On February 22, Enterprise Rent-A-Car released a tweet stating that “All three of our brands have ended the discount for NRA members. This change will be effective March 26.” This move is almost too daft for words given this company has a history of being relatively politically savvy and is headquartered in Missouri (a big NRA membership state). Enterprise has also relied on Republican support for corporate tax reform and, more importantly, for arguably one of its most important industry-specific issues over a decade ago (more on that below).
Commercial decisions are commercial decisions, but this one reeks of leftist pandering. You have to assume that Enterprise originally set up this program with the National Rifle Association because attracting a large and loyal membership base made smart business sense. It’s no secret gun owners stick together and support those who support them. How does removing an incentive to literally millions of law abiding gun owners help this company now? One can only imagine the C-suite meeting that occurred to discuss this issue:
- Communications Minion #1: “Hey, let’s take a stand and put out a press release condemning the NRA’s activities.”
- Communications Minion #2: “Guys, you know we offer a discount to NRA members and have done so for years, right?”
- Communications Minion #3: “Hmm…that’s a problem. They have been loyal customers, but we want to do something. Let’s cancel it! Michael! Tweet it out!”
- Crowd Cheers!
- Michael: “Sounds good. Done.”
I have never been a gun owner, and, admittedly, I have been an on-again-off-again NRA member through the years, but I have always been quite loyal to Enterprise. Why? Historical political loyalties, good customer service and pricing, and a true affinity for the state because I attended advanced training while enlisted in the U.S. Army at Fort Leonard Wood, MO.
Additionally, I envied Enterprise’s leadership during the 2005 highway reauthorization bill when Missouri Congressman, Sam Graves (R-MO/6th), rightfully offered an amendment that would shield rental car companies from vicarious liability damages. This saved rental car companies tens of millions of dollars in potential damages annually. The vote was close: 218-201. If you scan the supporters of one of Enterprise’s most important policy goals you will see the folks siding with them, more likely than not, are friendly with the NRA or members themselves.
The Missouri delegation has long advocated for protecting Second Amendment rights. And much like Enterprise, gun manufacturers have also successfully shielded themselves from others using their products to harm people.
So, what has Enterprise done now? It put its past champions in a weird situation in which the local press, then the state press and eventually the D.C.-based liberal media will start asking Missouri members what they think about your newest (cough, cough!) commercial decision that, quite frankly, makes them look bad. Here’s something for corporations to remember as they enjoy their recent GOP-driven tax cuts: Democrats will never be your allies. Ever. They will find a reason to shame you for a myriad of issues — too much profit, executive compensation, not enough benefits for employees, tax avoidance, blah blah blah.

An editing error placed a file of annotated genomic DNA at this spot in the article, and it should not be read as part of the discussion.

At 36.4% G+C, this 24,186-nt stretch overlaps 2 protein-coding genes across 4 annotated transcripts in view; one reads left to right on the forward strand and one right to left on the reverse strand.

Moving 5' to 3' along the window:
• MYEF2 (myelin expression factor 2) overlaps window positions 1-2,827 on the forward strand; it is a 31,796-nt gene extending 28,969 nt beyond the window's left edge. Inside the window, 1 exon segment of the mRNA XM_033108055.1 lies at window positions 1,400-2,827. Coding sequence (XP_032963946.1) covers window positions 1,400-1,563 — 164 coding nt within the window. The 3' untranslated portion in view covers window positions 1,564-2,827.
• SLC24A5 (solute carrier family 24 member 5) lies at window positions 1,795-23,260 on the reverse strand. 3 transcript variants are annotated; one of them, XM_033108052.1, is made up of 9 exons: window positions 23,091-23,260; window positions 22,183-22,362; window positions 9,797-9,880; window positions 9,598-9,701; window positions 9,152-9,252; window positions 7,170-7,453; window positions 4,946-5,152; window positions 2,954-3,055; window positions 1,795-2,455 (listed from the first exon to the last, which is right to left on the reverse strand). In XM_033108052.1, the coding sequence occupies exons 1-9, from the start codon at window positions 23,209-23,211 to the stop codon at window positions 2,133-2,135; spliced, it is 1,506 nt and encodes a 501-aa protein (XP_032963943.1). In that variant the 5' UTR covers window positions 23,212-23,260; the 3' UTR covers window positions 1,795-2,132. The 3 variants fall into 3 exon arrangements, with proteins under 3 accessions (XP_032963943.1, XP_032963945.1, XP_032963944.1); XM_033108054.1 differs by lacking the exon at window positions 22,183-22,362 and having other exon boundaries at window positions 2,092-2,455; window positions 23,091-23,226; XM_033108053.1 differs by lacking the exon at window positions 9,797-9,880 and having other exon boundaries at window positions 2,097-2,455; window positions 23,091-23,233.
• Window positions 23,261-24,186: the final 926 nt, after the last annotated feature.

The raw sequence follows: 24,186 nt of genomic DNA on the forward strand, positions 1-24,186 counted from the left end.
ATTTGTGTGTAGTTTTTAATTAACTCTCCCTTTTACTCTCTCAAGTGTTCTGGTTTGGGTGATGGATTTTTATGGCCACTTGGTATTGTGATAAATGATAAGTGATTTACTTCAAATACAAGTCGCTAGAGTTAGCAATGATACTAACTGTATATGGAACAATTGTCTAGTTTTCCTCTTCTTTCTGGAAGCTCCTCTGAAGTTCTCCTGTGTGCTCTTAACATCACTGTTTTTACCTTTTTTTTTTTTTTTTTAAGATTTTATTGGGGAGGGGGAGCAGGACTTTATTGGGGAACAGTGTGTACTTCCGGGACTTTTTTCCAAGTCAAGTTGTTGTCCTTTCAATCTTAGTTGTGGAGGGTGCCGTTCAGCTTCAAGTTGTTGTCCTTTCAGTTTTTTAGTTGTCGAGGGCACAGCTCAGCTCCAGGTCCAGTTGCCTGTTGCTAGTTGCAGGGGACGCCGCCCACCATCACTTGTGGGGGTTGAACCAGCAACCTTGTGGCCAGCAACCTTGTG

Big Pharma learned this lesson the hard way when they stabbed the GOP in the back by switching their support in favor of Obamacare at the 11th hour (oh, and by the way, Enterprise, Big Pharma is far more influential than you are within the Beltway). Big Pharma has never recovered and is under assault — from the carving-up of the Affordable Care Act, to President Trump’s distrust, to corporate challenges by the likes of Amazon.
What Enterprise has done with this feel-good move, is create enemies — both customers and elected officials — who will no longer trust it. The elected officials will be courteous to your face and probably take your political contributions but — make no mistake about it — the relationship will never be the same.
If I were an elected official and NRA supporter, the first order of business on the next must-pass piece of legislation would be an amendment to strike the Graves Amendment from public law. Every NRA-hating Democrat would support it with enough GOP members to clear the House, and would probably pass by unanimous consent in the Senate.
Enterprise, listen: In Washington, what comes around goes around. It may take some time, but your comeuppance will happen, and I can’t wait to watch that playout. In the meantime, every Republican and NRA member should take a page out of the leftist handbook and permanently boycott Enterprise Rent-a-Car.
Let’s hit the company where it hurts.
Todd A. Boulanger is a longtime Republican operative who frequently appears across all cable networks to give his thoughts on the political and policy stories of the day.
The views and opinions expressed in this commentary are those of the author and do not reflect the official position of The Daily Caller.